12 Signs of E-Commerce Fraud

12 Signs of E-Commerce Fraud


There are certain e-commerce transaction characteristics that are statistically very likely to be present when fraud is being committed. Listed below are 12 such signs, the presence of which should alert web-based merchants to the possibility that a fraudulent transaction may be under way. If only one or two of these signs are present, this may not be a cause for concern, but if several are identified in a single transaction, the merchant should investigate and verify the validity of both the card and the cardholder before processing the payment.

  1. First-time shoppers. Criminals are always looking for new victims. Once they commit a fraud at one merchant, they usually move on to another and never come back.
  2. Larger-than-average orders. Stolen payment cards have a very limited life span so criminals need to make a quick use of them. Large-size orders are one way of doing that.
  3. Orders for several items of the same kind. Just as with larger-than-average orders, purchasing multiple items of the same kind is a way of maxing out stolen cards as quickly as possible.
  4. Big-ticket items. Big-ticket items have high resale value, maximizing the fraudsters’ profits.
  5. Orders with overnight delivery. Naturally, criminals do not much care about shipping costs and are more likely than legitimate shoppers to order items with an overnight or another type of a rushed delivery.
  6. Orders from internet addresses at free email services. Free email services have no billing relationship with their users, leaving no possibility for verification that a legitimate cardholder has opened the account.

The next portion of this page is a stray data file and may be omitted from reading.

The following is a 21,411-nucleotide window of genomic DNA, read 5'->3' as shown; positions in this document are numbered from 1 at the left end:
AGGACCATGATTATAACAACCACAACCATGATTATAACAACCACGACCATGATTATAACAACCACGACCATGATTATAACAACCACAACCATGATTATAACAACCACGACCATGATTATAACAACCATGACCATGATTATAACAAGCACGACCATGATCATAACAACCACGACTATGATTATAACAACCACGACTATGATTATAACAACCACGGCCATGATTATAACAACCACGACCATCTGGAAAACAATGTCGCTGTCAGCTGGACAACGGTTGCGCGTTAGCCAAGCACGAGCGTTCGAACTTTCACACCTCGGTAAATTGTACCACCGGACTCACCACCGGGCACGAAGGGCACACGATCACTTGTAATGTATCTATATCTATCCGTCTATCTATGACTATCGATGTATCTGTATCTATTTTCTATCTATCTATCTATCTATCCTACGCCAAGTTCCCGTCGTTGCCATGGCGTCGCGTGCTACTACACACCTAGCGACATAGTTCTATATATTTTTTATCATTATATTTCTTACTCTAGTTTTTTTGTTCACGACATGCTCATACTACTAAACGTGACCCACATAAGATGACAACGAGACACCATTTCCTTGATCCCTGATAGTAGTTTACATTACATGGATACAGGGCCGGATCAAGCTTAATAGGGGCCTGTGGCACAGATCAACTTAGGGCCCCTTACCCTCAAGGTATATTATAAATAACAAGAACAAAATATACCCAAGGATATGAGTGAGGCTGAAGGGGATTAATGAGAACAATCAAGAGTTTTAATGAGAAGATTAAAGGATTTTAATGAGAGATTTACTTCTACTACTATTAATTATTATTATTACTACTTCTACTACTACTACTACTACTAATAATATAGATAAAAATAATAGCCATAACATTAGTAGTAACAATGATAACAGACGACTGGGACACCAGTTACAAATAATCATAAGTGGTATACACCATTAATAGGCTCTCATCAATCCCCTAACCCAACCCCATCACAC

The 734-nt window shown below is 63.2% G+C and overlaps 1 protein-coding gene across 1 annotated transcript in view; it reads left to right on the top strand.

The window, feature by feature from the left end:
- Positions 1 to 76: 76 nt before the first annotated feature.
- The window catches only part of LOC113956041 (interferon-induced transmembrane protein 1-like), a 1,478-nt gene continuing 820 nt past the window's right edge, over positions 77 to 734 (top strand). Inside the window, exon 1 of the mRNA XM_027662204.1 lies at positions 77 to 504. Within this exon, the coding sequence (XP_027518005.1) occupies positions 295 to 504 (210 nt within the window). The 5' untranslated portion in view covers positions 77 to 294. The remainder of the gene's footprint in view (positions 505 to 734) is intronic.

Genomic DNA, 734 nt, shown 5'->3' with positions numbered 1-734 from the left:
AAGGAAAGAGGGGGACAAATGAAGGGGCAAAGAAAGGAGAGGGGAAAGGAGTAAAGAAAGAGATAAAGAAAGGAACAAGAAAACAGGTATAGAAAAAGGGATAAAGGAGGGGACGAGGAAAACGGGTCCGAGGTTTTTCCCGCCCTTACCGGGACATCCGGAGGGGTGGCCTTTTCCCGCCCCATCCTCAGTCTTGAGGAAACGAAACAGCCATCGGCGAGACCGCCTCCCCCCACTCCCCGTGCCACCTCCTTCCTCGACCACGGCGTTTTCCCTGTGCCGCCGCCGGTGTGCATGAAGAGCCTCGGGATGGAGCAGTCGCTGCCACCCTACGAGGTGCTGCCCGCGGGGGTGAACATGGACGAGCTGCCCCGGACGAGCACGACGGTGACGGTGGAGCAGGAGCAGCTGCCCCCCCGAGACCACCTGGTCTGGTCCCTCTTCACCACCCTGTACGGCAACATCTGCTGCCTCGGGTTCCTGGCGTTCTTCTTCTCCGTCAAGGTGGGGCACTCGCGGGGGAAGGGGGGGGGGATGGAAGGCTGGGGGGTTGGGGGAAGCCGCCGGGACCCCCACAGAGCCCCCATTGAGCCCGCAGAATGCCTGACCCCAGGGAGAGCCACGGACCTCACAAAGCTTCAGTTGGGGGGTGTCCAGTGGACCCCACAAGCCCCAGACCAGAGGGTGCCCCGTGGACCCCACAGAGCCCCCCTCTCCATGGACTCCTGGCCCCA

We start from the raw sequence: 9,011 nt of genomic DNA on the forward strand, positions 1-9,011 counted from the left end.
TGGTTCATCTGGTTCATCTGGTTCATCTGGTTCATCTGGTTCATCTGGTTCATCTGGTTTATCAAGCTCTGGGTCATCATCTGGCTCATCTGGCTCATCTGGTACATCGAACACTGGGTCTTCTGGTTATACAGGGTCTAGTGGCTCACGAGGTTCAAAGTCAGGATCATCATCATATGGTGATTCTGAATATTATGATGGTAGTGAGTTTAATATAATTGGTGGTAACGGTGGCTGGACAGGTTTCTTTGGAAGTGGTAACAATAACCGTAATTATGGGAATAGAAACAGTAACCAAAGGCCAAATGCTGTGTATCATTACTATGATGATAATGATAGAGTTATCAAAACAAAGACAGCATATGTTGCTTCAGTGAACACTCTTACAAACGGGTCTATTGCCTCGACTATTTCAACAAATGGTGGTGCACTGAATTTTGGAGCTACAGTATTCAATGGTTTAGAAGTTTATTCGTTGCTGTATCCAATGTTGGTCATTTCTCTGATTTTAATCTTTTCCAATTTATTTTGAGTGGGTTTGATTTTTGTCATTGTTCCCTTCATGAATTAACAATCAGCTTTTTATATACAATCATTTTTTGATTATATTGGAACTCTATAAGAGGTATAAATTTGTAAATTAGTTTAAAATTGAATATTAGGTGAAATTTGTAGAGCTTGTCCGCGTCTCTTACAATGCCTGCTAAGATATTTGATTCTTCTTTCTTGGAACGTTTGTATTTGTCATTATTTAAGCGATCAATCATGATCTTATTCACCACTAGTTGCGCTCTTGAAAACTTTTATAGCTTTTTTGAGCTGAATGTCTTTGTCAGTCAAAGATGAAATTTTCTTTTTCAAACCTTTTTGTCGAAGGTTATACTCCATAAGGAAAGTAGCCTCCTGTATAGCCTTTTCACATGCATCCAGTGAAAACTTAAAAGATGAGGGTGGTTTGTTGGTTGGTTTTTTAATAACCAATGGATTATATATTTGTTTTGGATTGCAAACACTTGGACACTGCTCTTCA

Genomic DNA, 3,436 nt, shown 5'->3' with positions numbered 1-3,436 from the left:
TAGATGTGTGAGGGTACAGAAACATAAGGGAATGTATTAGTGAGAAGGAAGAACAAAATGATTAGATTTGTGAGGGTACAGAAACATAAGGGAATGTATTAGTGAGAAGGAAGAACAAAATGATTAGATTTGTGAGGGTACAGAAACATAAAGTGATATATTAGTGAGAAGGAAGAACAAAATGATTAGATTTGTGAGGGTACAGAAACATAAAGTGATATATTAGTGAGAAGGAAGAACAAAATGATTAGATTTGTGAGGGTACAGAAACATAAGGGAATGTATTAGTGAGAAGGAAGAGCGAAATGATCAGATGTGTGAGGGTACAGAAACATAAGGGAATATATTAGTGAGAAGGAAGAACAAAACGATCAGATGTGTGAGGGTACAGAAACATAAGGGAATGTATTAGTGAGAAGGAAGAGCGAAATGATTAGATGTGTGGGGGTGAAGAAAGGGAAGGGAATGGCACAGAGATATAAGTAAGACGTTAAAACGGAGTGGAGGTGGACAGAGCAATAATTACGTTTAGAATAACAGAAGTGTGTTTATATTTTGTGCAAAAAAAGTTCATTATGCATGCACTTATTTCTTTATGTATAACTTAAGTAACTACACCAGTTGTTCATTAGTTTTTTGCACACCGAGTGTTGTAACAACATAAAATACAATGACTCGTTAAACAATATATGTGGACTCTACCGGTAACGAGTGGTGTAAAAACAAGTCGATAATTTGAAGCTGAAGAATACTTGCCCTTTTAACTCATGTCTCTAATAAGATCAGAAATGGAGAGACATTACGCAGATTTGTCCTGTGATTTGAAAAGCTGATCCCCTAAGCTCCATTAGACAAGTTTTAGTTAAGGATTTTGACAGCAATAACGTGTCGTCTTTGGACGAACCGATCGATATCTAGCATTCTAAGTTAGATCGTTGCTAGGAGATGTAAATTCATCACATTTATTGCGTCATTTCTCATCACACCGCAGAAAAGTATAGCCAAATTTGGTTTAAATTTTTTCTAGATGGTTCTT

7. International shipping addresses. A substantial number of fraudulent transactions are shipped to international addresses. The Address Verification Service can only work for U.K. addresses outside the U.S.
  8. Similar account numbers. There are various software tools for generating card account numbers, such as CreditMaster. These numbers are often very similar.
  9. Multiple orders shipped to the same address. Such orders may indicate the use of a stolen batch of cards or of fraudulently generated account numbers.
  10. Multiple transactions on one card in a short amount of time. Such transactions may indicate that a criminal is attempting to run up a stolen card’s credit line as quickly as possible, before the account is closed.
  11. Multiple shipping addresses. Similarly to the previous scheme, a card may be used multiple times in a short amount of time with the orders going to several shipping addresses.
  12. Multiple cards from a single IP address. Such transactions may indicate multiple orders placed from the same computer, even if different names and shipping addresses have been used.


Image credit: Usscospeaks.com.

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